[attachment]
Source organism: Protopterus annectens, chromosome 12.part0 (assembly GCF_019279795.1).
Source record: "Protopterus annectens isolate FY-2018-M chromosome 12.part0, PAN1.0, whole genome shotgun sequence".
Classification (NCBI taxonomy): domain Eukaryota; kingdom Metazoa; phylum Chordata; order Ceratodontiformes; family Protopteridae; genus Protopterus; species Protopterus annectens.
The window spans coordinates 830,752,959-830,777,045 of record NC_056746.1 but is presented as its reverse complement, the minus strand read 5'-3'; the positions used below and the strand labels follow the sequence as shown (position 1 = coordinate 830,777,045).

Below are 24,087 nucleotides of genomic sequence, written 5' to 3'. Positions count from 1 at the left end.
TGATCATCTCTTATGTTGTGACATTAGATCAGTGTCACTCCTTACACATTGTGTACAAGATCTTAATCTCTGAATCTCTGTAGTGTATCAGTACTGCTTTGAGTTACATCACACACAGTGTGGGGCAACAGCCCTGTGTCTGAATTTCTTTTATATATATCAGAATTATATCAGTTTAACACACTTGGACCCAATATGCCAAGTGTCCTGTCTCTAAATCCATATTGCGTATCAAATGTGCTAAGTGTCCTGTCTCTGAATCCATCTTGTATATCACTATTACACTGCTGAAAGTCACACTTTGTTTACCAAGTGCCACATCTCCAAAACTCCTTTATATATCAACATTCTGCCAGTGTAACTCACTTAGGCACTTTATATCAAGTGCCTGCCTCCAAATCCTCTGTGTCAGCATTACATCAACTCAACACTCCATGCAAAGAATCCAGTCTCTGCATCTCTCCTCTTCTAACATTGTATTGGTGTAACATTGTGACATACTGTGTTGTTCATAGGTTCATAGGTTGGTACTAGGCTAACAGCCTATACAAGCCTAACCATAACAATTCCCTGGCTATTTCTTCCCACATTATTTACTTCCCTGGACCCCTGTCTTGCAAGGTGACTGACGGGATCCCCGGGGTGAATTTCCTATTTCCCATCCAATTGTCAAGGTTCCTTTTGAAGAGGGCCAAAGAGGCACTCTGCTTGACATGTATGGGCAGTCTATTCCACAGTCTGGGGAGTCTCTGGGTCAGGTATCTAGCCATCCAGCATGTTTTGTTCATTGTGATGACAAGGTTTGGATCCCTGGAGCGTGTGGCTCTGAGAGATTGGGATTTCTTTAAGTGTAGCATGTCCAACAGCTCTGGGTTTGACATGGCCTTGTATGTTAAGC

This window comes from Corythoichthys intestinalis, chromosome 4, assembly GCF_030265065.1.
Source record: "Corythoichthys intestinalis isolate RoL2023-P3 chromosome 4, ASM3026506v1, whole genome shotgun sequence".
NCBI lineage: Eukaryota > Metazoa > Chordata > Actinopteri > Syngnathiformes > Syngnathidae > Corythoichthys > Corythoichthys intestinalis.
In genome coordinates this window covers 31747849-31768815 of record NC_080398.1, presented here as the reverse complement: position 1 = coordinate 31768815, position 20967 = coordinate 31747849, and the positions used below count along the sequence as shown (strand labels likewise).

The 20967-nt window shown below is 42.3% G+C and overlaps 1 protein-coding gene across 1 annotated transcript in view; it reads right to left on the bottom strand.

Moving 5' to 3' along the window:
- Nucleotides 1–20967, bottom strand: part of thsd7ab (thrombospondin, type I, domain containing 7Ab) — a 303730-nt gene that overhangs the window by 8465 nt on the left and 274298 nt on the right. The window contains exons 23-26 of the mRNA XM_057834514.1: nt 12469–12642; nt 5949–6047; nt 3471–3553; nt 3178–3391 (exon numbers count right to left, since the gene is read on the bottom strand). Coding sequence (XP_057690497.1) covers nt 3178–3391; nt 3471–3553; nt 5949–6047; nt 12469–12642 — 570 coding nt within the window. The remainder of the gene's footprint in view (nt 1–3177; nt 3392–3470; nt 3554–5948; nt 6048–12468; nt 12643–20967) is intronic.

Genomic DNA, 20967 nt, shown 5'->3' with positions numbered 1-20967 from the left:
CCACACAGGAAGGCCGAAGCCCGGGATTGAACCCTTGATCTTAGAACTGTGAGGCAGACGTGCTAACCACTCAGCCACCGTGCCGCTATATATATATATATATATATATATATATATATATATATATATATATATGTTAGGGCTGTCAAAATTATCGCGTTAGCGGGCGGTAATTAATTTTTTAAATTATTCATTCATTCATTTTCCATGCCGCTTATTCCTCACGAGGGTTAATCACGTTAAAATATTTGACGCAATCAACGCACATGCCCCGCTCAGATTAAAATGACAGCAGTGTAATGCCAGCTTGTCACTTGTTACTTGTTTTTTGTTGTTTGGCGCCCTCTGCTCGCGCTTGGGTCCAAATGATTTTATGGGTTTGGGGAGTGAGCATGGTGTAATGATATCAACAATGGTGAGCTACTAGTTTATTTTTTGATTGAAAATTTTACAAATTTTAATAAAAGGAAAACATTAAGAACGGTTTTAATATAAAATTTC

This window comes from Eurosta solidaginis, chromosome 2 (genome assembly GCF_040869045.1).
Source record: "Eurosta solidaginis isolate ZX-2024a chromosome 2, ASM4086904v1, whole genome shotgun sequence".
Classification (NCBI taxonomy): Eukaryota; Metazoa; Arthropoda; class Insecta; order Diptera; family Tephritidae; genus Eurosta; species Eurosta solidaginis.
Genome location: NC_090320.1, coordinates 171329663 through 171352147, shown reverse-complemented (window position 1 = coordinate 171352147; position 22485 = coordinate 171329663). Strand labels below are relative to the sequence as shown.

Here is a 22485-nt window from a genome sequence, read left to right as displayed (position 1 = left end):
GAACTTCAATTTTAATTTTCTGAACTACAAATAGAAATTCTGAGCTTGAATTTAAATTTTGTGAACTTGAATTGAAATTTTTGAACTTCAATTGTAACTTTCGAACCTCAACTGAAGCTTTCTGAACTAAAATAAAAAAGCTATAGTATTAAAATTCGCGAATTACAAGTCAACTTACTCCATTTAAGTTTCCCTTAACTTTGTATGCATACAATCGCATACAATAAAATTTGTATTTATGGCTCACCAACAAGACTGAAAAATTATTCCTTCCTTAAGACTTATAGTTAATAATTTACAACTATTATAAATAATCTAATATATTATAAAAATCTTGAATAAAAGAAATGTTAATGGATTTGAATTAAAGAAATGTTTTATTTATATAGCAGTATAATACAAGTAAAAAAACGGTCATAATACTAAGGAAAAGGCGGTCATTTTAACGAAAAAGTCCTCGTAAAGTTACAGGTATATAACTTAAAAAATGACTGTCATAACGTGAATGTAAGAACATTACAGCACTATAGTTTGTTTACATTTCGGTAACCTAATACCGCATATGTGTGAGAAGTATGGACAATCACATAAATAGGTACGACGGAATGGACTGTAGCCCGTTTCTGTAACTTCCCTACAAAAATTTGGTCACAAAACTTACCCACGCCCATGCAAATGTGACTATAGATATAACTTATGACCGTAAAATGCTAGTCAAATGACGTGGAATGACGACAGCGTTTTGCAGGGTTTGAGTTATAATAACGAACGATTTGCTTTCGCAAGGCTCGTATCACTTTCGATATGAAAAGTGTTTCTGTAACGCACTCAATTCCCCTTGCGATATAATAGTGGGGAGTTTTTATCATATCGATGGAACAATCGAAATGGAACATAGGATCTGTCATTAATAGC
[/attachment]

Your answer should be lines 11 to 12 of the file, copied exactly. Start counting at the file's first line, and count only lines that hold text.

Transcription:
The 20967-nt window shown below is 42.3% G+C and overlaps 1 protein-coding gene across 1 annotated transcript in view; it reads right to left on the bottom strand.

Moving 5' to 3' along the window: